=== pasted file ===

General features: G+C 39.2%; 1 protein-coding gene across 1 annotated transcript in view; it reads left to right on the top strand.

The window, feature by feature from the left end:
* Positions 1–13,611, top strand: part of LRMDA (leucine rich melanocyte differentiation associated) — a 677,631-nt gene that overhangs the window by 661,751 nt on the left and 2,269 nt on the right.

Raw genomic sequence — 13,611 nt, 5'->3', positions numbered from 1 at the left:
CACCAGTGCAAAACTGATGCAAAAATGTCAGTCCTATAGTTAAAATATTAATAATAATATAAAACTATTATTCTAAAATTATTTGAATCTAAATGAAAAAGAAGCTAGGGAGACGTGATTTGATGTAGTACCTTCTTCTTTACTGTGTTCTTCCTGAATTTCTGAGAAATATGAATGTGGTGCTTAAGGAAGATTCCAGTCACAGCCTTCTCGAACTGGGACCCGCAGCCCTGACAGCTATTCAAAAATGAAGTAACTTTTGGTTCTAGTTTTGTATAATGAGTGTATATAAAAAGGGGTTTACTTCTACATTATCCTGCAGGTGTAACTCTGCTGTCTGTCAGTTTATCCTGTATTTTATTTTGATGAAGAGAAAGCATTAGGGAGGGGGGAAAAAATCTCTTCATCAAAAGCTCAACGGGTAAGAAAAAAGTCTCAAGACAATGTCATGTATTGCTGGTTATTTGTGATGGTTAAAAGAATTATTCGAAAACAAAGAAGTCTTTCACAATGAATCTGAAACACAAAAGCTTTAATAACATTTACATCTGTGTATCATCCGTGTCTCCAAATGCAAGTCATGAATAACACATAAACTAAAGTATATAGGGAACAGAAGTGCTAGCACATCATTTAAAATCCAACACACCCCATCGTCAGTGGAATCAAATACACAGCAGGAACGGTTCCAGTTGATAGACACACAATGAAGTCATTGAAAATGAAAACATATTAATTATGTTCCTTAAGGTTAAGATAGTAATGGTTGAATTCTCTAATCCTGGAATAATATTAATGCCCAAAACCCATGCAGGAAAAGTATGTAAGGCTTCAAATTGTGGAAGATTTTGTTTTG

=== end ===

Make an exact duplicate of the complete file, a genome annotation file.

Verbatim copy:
General features: G+C 39.2%; 1 protein-coding gene across 1 annotated transcript in view; it reads left to right on the top strand.

The window, feature by feature from the left end:
* Positions 1–13,611, top strand: part of LRMDA (leucine rich melanocyte differentiation associated) — a 677,631-nt gene that overhangs the window by 661,751 nt on the left and 2,269 nt on the right.

Raw genomic sequence — 13,611 nt, 5'->3', positions numbered from 1 at the left:
CACCAGTGCAAAACTGATGCAAAAATGTCAGTCCTATAGTTAAAATATTAATAATAATATAAAACTATTATTCTAAAATTATTTGAATCTAAATGAAAAAGAAGCTAGGGAGACGTGATTTGATGTAGTACCTTCTTCTTTACTGTGTTCTTCCTGAATTTCTGAGAAATATGAATGTGGTGCTTAAGGAAGATTCCAGTCACAGCCTTCTCGAACTGGGACCCGCAGCCCTGACAGCTATTCAAAAATGAAGTAACTTTTGGTTCTAGTTTTGTATAATGAGTGTATATAAAAAGGGGTTTACTTCTACATTATCCTGCAGGTGTAACTCTGCTGTCTGTCAGTTTATCCTGTATTTTATTTTGATGAAGAGAAAGCATTAGGGAGGGGGGAAAAAATCTCTTCATCAAAAGCTCAACGGGTAAGAAAAAAGTCTCAAGACAATGTCATGTATTGCTGGTTATTTGTGATGGTTAAAAGAATTATTCGAAAACAAAGAAGTCTTTCACAATGAATCTGAAACACAAAAGCTTTAATAACATTTACATCTGTGTATCATCCGTGTCTCCAAATGCAAGTCATGAATAACACATAAACTAAAGTATATAGGGAACAGAAGTGCTAGCACATCATTTAAAATCCAACACACCCCATCGTCAGTGGAATCAAATACACAGCAGGAACGGTTCCAGTTGATAGACACACAATGAAGTCATTGAAAATGAAAACATATTAATTATGTTCCTTAAGGTTAAGATAGTAATGGTTGAATTCTCTAATCCTGGAATAATATTAATGCCCAAAACCCATGCAGGAAAAGTATGTAAGGCTTCAAATTGTGGAAGATTTTGTTTTG